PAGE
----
Why I Love Halloween
For as long as I can remember, Halloween has been my favorite holiday. For anyone who knows me personally, that might seem strange, considering I am pretty squeamish. Why would a holiday that often contains gory decorations, costumes, and movies be my favorite?
There are many reasons for Halloween being my favorite holiday. The more I think about it, the more I realize additional reasons why this holiday is always one I look forward to. Let’s discuss a few of those reasons in this blog post.
One thing that makes Halloween stand out from other holidays is that it tends to be celebrated for over a month. Stores start putting up Halloween displays as early as August or September. Halloween-themed events tend to run not only on October 31st, but throughout the
month of October. More and more houses put up decorations as the end of October draws closer. Halloween often becomes its own time a year, not just a single day to celebrate. Halloween also has a lot of social aspects to it that I find are just pure fun. Other really social holidays bring a bit of stress, like having to clean and cook for Thanksgiving or figuring out what will make the best present for a loved one in December. On Halloween, you just run around gathering candy with friends and family, with the only stress being making sure none of
the candy has been tampered with and safely crossing the streets. When I outgrew trick-or-treating, I would watch movies with friends and even got up the courage as a young adult to go to Terror Behind the Walls one year. I thought given my squeamishness, that would be too
scary for me, but Terror Behind the Walls was such an awesome mix of lights, decorations, and actors having fun alongside us. It was even better to go with other people instead of buying a ticket to go alone and then bond over the shared experience.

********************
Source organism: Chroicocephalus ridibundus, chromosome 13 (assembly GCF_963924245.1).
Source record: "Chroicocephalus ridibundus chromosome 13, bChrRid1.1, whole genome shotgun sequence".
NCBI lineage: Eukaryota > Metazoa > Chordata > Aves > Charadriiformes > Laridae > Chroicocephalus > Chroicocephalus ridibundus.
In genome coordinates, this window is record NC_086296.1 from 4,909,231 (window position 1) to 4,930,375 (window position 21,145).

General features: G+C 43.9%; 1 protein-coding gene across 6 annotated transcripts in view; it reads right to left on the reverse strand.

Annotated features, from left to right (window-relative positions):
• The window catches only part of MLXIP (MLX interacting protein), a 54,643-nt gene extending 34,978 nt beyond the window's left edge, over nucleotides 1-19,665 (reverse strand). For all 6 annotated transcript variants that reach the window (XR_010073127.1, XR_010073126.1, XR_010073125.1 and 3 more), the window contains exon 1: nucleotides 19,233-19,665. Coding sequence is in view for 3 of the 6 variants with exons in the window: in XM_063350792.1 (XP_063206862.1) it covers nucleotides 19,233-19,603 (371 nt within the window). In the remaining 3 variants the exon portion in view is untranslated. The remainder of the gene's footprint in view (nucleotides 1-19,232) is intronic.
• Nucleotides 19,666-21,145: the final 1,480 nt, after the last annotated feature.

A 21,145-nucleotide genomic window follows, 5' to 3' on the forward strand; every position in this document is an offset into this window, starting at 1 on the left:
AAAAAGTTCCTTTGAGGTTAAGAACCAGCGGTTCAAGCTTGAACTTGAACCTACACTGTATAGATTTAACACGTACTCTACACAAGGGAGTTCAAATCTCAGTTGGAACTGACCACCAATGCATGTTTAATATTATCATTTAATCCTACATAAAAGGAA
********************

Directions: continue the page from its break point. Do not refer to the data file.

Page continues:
I think what separates Terror Behind the Walls, horror movies, and other Halloween related gore from being squeamish when I get a blood test is knowing the Halloween decorations, costumes, and horror movies are fake. Growing up, I still would often subconsciously look away or cover my eyes during gruesome movie scenes I knew was fake, although I have done so less often as I have gotten older. I just don’t like seeing people getting hurt, but Halloween is often not about getting hurt. There is an exploration of the supernatural around Halloween when that is often stigmatized to be openly embracing images and stories relating to ghosts, zombies, and death during other times of the year. It’s not that I believe in the supernatural, but it is fun to hear certain stories of werewolves, zombies, vampires, etc. Halloween finds a way for us to embrace our fears while having fun. It’s also not just about facing our fears. We dress up as monsters ourselves on Halloween with a smile and decorate our houses as if they were graveyards. We find creative ways to do so, from homemade costumes to Hollywood level special effects makeup. We watch not only scary movies but plenty of films that take those same monsters and murderers and instead find a way to make
them fit within a comedy, love story, or another genre. Halloween allows us to dress as whoever we want for a day, without it being shunned.
I can get on public transit dressed as a zombie on Halloween and be not only greeted with smiles instead of stares but also not be the only one there in costume. If dressing like the living dead is not your thing, you could be your favorite celebrity or superhero for the day. Halloween allows us to openly explore not just our fears, but our interests in that sense. Not sure if you would like wearing a wig? You can put one on as a Halloween costume. Do you want to try makeup, but feel worried about messing it up? Well, people on Halloween are often much more forgiving of beginner level makeup or experimental looks than a less professional-looking everyday makeup look. Halloween is full of so many possibilities when exploring the costume sections in stores, considering what aspects of the costumes I can make myself, seeing all the widely varying decorations on houses, and technology becoming more and more part of decorations.